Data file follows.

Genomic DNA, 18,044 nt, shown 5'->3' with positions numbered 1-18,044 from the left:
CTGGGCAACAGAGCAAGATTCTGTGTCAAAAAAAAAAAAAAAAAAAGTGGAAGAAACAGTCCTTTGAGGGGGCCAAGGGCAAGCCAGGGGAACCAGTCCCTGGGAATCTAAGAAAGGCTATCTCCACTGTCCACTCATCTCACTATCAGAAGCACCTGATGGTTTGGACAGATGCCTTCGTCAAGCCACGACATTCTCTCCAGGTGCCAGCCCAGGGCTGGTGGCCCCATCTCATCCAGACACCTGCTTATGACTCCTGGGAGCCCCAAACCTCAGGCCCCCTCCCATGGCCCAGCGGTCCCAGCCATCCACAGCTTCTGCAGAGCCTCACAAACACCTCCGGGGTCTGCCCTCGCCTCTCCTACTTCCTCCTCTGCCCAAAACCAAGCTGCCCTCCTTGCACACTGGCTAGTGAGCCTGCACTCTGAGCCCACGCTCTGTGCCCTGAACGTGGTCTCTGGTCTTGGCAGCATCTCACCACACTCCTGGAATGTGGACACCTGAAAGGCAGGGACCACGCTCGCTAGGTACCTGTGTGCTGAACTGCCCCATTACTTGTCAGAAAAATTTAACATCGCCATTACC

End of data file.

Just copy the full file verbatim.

Genomic DNA, 18,044 nt, shown 5'->3' with positions numbered 1-18,044 from the left:
CTGGGCAACAGAGCAAGATTCTGTGTCAAAAAAAAAAAAAAAAAAAGTGGAAGAAACAGTCCTTTGAGGGGGCCAAGGGCAAGCCAGGGGAACCAGTCCCTGGGAATCTAAGAAAGGCTATCTCCACTGTCCACTCATCTCACTATCAGAAGCACCTGATGGTTTGGACAGATGCCTTCGTCAAGCCACGACATTCTCTCCAGGTGCCAGCCCAGGGCTGGTGGCCCCATCTCATCCAGACACCTGCTTATGACTCCTGGGAGCCCCAAACCTCAGGCCCCCTCCCATGGCCCAGCGGTCCCAGCCATCCACAGCTTCTGCAGAGCCTCACAAACACCTCCGGGGTCTGCCCTCGCCTCTCCTACTTCCTCCTCTGCCCAAAACCAAGCTGCCCTCCTTGCACACTGGCTAGTGAGCCTGCACTCTGAGCCCACGCTCTGTGCCCTGAACGTGGTCTCTGGTCTTGGCAGCATCTCACCACACTCCTGGAATGTGGACACCTGAAAGGCAGGGACCACGCTCGCTAGGTACCTGTGTGCTGAACTGCCCCATTACTTGTCAGAAAAATTTAACATCGCCATTACC